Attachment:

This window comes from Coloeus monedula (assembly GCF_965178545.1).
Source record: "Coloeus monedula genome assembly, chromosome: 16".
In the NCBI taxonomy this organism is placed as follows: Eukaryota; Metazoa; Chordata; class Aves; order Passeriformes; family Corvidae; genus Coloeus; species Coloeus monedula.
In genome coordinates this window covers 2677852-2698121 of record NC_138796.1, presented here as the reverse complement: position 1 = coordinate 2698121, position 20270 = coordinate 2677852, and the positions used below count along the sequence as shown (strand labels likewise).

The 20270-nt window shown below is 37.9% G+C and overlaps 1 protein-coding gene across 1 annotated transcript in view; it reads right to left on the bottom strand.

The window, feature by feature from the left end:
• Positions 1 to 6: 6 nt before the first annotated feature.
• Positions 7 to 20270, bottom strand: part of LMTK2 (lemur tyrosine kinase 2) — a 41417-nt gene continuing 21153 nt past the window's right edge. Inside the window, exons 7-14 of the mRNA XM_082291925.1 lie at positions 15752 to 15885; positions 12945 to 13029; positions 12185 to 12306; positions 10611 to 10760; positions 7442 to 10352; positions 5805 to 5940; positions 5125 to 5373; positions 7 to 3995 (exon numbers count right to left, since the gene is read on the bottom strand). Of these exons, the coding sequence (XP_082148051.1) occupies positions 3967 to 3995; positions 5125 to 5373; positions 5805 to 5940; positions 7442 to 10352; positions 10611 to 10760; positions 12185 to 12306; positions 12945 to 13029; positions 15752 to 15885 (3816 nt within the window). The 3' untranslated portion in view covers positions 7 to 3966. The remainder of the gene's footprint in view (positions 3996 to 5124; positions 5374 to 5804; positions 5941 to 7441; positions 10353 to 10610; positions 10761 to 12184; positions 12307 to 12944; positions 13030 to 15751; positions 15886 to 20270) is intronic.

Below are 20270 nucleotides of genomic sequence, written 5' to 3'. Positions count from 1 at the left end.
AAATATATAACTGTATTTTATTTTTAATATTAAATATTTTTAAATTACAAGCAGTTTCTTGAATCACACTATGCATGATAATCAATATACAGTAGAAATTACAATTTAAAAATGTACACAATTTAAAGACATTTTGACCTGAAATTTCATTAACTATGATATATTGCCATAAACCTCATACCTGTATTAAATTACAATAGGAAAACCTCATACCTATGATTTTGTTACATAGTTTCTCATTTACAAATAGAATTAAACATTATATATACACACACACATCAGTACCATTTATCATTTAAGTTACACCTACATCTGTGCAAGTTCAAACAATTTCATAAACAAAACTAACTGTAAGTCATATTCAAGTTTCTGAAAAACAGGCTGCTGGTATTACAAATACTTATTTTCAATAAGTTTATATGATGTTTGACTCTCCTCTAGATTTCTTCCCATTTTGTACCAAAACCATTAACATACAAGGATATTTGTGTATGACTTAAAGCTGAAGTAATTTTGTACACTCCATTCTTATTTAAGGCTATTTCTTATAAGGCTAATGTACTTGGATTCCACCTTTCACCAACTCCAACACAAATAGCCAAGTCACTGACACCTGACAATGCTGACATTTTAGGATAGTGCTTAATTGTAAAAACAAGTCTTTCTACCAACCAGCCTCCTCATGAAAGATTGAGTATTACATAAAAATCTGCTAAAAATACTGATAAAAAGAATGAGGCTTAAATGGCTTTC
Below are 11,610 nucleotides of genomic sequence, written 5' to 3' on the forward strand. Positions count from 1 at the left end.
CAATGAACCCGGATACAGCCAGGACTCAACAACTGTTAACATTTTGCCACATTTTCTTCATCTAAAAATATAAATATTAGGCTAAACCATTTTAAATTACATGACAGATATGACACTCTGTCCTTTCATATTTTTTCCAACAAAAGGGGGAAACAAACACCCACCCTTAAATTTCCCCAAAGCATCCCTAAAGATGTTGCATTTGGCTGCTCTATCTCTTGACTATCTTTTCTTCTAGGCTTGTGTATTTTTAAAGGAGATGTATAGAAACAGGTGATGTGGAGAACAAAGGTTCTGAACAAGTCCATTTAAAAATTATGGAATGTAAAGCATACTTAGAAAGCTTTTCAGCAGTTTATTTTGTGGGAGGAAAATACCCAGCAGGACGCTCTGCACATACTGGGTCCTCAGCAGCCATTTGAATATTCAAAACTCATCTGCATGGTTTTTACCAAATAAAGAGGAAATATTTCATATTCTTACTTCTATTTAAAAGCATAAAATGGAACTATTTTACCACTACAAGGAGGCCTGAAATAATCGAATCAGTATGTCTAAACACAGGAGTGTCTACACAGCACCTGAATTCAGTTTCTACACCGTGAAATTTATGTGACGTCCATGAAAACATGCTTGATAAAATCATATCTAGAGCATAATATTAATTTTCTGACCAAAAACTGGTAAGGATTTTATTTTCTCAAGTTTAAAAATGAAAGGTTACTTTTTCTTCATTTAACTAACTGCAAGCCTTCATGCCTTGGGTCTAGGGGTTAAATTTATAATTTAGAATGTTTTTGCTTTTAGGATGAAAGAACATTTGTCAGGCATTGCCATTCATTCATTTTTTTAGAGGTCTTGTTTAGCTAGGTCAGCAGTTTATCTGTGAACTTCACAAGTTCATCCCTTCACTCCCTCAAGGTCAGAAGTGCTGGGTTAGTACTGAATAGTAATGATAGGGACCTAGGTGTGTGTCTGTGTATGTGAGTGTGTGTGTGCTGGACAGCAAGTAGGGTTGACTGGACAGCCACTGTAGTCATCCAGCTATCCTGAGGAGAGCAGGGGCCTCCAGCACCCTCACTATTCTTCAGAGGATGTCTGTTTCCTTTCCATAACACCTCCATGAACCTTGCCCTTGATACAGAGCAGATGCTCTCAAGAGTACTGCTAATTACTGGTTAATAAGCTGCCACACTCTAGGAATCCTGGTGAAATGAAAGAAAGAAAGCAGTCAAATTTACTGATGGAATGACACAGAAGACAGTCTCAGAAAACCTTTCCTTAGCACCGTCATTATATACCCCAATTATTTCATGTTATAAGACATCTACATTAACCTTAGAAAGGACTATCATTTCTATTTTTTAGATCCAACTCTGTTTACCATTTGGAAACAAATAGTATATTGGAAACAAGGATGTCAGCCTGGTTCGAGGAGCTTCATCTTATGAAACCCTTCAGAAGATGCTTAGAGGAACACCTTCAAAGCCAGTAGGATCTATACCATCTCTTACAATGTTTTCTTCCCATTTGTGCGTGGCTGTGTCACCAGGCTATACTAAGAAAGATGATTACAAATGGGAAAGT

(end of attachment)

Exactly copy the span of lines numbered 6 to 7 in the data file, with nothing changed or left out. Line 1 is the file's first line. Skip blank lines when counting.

The window, feature by feature from the left end:
• Positions 1 to 6: 6 nt before the first annotated feature.